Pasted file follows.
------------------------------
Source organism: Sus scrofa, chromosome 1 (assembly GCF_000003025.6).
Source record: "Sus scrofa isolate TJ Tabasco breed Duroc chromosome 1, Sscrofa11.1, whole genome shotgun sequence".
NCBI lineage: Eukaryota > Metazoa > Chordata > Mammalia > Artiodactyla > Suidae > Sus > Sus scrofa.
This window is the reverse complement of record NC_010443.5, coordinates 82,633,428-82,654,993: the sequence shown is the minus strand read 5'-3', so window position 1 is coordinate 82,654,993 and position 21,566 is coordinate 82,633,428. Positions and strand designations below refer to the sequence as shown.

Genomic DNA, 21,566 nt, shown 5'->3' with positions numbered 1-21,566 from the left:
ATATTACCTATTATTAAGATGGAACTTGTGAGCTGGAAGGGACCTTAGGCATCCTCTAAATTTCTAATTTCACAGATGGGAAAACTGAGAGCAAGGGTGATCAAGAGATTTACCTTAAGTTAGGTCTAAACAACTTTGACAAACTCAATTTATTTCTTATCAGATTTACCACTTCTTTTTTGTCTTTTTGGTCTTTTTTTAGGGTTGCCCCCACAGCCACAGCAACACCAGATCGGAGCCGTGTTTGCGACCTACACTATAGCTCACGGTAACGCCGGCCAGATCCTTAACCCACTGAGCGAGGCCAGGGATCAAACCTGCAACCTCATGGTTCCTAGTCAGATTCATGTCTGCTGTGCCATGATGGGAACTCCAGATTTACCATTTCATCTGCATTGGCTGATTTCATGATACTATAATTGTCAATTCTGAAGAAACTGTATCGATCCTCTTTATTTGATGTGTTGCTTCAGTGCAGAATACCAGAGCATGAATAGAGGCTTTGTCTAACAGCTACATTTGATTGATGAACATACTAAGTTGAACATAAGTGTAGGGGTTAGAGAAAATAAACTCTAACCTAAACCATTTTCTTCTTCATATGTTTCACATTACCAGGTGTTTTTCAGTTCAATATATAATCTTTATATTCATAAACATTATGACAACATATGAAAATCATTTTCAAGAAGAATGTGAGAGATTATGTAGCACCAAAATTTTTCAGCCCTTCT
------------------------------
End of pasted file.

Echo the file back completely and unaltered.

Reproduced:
Source organism: Sus scrofa, chromosome 1 (assembly GCF_000003025.6).
Source record: "Sus scrofa isolate TJ Tabasco breed Duroc chromosome 1, Sscrofa11.1, whole genome shotgun sequence".
NCBI lineage: Eukaryota > Metazoa > Chordata > Mammalia > Artiodactyla > Suidae > Sus > Sus scrofa.
This window is the reverse complement of record NC_010443.5, coordinates 82,633,428-82,654,993: the sequence shown is the minus strand read 5'-3', so window position 1 is coordinate 82,654,993 and position 21,566 is coordinate 82,633,428. Positions and strand designations below refer to the sequence as shown.

Genomic DNA, 21,566 nt, shown 5'->3' with positions numbered 1-21,566 from the left:
ATATTACCTATTATTAAGATGGAACTTGTGAGCTGGAAGGGACCTTAGGCATCCTCTAAATTTCTAATTTCACAGATGGGAAAACTGAGAGCAAGGGTGATCAAGAGATTTACCTTAAGTTAGGTCTAAACAACTTTGACAAACTCAATTTATTTCTTATCAGATTTACCACTTCTTTTTTGTCTTTTTGGTCTTTTTTTAGGGTTGCCCCCACAGCCACAGCAACACCAGATCGGAGCCGTGTTTGCGACCTACACTATAGCTCACGGTAACGCCGGCCAGATCCTTAACCCACTGAGCGAGGCCAGGGATCAAACCTGCAACCTCATGGTTCCTAGTCAGATTCATGTCTGCTGTGCCATGATGGGAACTCCAGATTTACCATTTCATCTGCATTGGCTGATTTCATGATACTATAATTGTCAATTCTGAAGAAACTGTATCGATCCTCTTTATTTGATGTGTTGCTTCAGTGCAGAATACCAGAGCATGAATAGAGGCTTTGTCTAACAGCTACATTTGATTGATGAACATACTAAGTTGAACATAAGTGTAGGGGTTAGAGAAAATAAACTCTAACCTAAACCATTTTCTTCTTCATATGTTTCACATTACCAGGTGTTTTTCAGTTCAATATATAATCTTTATATTCATAAACATTATGACAACATATGAAAATCATTTTCAAGAAGAATGTGAGAGATTATGTAGCACCAAAATTTTTCAGCCCTTCT